The small teal coloured Beatle rolled down the hillock making its way towards The Park which nestled beautifully within an outgrowth of trees along the banks of the meandering river. The front plate of the car had been covered with brown mud marks that had dried from the wind caressing it for the last hundred miles or so and baked by the bright sun. Like it was trying to hide, suspicious of judgement, afraid of being recognized by the casual eye and a tad too shy. It barely made a sound as it came to a halt in front of a black metal gate. A small sign – white paint on a wooden plank, hand written, confirmed this to be The Park. The grounds of the hotel were surrounded by high, chrome coloured stone walls, which discouraged passer-bys from ‘getting a glimpse in’. A smell of strawberries wafted through the humid air accompanied with the sweet smell of bread and the sound of seagulls across the perfect blue sky, something that reminded the occupants of the car of their vacation in Greece, a long long time ago. Water dripped onto the mossy walls from the long leaves of a few trees that grew inside the hotel grounds on the east side. Some seagulls mingled with a group of red chested birds which were perched along the wall pecking at the moss growing on the tree trunks.
The river was lined with boats, sails, yatches of all sizes, shapes and colours – some of them turned into restaurants, some into cute little block shaped houses with small terraces, where the young folks sat and smoked cheap cigarettes, carelessly glancing at the boats that came downstream, passing many villages and towns, to finally rest in Kampen, . It was on this semi-festive Sunday that Michael and Jesse arrived at The Park, the only hotel in the town, in a teal coloured Beatle and were greeted by Jannie, the tall brown haired receptionist who welcomed them with all the warmth that the residents of Kampen reserved for their guests. The Beatle,parked on the stone pavement inside the hotel gates was relieved of the bags in its trunk by a hefty, tall, blonde boy who kept glancing towards the guests shyly, as if unsure of how to behave in front of ‘Heren Van Buiten’- the gentlemen from Outside. He barely spoke any English. In fact, he barely spoke.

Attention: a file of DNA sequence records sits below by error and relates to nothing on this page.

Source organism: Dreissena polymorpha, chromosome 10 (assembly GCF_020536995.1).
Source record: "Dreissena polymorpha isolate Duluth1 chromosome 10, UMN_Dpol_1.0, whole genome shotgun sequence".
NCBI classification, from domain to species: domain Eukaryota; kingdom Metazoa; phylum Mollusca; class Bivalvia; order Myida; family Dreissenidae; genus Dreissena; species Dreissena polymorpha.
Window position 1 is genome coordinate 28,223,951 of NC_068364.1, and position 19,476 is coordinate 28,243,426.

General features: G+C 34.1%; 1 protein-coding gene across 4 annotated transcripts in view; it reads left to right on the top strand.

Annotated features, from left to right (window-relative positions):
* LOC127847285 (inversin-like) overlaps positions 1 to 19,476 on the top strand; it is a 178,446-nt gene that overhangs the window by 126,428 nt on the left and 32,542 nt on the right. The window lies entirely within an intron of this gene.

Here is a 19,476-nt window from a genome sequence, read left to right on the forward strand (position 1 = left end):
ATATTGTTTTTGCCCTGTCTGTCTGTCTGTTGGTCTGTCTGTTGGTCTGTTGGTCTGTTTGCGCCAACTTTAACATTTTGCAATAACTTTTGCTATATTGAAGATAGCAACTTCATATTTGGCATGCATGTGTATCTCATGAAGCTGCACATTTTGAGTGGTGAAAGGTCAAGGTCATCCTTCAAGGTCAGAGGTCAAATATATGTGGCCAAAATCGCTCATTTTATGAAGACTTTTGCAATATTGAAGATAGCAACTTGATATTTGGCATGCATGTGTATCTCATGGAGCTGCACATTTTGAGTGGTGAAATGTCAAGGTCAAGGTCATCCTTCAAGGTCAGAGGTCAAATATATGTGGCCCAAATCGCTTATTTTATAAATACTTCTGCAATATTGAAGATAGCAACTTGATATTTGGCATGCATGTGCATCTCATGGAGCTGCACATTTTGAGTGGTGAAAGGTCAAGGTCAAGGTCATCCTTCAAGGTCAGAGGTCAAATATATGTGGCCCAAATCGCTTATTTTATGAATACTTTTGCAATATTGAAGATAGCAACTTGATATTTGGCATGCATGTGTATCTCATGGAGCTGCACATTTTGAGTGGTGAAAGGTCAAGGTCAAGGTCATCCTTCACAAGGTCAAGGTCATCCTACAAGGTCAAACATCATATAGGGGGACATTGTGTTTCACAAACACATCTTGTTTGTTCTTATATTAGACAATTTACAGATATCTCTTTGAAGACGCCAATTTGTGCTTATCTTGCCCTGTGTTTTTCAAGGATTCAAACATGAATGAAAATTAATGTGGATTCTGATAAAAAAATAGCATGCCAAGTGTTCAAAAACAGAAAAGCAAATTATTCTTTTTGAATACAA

They were holding hands. She didn’t approve of it at all. When she was twelve, she had come running home from school, crying – not because she had accidentally entered the men’s toilet and had been reprimanded at school, but because a more twisted version of the story was doing the rounds almost immediately and that did not sit well with Jannie. She was crying out of embarrassment, when her mom, between Jannie’s sobs, managed to find out what had occurred and naturally, Jannie was soon frequenting the church more often than before, nudged by her mom. Now, ten years later, she was as devout as they come.
” I will need you to fill out these forms please”, she said with a smile and a suspicious eye. ” It is just formality – will need your names and some identity”. She scrambled behind the desk to search for something, found what she was looking for and cleared her throat before she spoke to Michael. ” It says here that you have booked one room with a double bed, am I right? I just printed out the booking last night so that I wouldn’t have to search for it on the computer when you came in today. The internet here is pretty unreliable”, she explained as she held a white sheet of paper between her fingers, fidgeting with its corners. Michael nodded his head at Jannie, producing both their identities from his wallet. ” Yes”, he said, supporting his nod with words, “we booked the double bed room, and if I am not mistaken also the boat ride early tomorrow morning?”.